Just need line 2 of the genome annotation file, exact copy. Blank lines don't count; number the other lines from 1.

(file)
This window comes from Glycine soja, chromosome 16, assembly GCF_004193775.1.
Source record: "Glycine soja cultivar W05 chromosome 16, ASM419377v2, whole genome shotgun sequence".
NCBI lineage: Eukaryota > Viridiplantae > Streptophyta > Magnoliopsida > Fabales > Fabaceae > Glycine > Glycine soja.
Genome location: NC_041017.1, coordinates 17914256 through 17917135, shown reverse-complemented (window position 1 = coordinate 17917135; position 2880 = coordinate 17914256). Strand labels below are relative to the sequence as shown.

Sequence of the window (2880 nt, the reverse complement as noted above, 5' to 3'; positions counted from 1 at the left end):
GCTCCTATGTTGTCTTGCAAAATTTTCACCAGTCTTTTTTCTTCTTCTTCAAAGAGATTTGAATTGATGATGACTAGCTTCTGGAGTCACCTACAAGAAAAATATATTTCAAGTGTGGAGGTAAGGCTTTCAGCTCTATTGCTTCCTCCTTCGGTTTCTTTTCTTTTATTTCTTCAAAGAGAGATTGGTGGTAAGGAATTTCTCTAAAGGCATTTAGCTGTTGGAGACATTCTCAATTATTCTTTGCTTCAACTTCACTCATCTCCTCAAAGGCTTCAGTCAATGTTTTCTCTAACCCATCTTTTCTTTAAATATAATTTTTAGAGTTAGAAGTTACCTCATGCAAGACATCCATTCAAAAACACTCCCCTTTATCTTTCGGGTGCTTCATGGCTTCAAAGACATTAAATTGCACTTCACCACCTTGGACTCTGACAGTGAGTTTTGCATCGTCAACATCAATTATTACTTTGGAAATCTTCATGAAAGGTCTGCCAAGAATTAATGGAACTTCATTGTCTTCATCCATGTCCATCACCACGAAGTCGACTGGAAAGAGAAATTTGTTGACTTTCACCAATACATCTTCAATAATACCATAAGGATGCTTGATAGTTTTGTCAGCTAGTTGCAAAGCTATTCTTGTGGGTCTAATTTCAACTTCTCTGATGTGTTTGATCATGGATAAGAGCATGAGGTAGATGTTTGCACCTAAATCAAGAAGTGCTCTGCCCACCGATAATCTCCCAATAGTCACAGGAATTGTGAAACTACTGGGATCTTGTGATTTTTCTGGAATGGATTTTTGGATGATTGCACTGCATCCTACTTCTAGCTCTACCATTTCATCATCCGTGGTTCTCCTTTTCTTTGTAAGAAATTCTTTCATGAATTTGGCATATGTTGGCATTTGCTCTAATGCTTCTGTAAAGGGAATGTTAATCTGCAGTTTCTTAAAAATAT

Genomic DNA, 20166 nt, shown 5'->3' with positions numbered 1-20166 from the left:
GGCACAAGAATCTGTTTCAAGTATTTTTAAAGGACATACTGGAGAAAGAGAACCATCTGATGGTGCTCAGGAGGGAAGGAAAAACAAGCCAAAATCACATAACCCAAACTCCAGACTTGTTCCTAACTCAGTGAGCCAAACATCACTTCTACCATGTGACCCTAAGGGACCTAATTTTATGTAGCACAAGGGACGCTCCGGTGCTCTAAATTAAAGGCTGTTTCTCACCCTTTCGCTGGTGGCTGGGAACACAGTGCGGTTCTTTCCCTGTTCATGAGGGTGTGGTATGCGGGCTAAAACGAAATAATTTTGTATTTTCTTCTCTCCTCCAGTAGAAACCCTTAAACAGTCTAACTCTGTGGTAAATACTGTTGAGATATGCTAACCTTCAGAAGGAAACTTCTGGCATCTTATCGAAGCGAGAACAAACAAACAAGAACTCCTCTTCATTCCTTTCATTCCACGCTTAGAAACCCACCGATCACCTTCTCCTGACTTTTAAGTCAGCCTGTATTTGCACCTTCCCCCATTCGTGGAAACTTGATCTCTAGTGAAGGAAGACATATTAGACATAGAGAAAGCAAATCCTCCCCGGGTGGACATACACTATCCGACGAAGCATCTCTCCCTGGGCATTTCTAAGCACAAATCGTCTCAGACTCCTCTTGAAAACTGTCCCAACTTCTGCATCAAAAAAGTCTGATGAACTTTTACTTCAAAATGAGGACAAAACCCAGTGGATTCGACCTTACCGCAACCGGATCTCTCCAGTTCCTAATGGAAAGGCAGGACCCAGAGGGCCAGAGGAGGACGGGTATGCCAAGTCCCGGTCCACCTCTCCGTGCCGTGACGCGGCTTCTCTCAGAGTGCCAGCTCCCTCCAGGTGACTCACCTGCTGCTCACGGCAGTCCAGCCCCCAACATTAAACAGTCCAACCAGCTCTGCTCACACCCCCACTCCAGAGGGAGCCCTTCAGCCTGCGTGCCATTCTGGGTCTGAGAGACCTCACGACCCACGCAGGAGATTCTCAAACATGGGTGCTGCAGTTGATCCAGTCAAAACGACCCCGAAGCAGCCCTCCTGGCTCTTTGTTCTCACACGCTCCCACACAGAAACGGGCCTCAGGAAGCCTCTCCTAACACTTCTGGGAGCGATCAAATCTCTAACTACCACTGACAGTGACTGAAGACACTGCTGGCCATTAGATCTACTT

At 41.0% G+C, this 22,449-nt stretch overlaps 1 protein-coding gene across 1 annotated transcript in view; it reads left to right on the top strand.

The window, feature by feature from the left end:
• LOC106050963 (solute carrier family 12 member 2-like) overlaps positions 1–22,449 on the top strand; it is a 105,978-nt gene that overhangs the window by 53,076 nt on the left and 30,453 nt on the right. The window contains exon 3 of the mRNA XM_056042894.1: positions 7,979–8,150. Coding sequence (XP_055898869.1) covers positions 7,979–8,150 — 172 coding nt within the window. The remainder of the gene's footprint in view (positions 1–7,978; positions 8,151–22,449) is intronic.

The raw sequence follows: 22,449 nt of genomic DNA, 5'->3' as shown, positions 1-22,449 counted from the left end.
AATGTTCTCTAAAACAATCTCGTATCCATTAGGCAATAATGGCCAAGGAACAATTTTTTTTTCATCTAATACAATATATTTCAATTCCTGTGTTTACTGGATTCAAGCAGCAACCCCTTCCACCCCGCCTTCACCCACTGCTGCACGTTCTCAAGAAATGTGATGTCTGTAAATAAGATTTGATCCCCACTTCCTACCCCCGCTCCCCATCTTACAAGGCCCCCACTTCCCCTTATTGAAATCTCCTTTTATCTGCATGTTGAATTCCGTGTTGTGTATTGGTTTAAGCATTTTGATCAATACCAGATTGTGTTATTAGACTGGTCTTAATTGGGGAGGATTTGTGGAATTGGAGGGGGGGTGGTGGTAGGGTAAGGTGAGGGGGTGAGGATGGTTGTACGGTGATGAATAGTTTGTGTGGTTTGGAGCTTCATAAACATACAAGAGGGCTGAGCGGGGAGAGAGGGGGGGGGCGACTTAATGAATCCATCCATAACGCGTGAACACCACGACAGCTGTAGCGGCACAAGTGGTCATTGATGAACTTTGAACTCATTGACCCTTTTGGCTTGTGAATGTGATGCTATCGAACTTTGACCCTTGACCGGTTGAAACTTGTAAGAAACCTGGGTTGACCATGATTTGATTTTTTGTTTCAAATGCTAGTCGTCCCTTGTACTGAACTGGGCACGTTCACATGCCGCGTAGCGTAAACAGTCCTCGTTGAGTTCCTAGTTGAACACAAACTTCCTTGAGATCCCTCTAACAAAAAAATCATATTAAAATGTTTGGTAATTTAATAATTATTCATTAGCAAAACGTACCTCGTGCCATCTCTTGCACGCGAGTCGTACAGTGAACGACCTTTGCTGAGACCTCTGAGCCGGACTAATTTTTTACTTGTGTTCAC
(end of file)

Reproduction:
Source record: "Glycine soja cultivar W05 chromosome 16, ASM419377v2, whole genome shotgun sequence".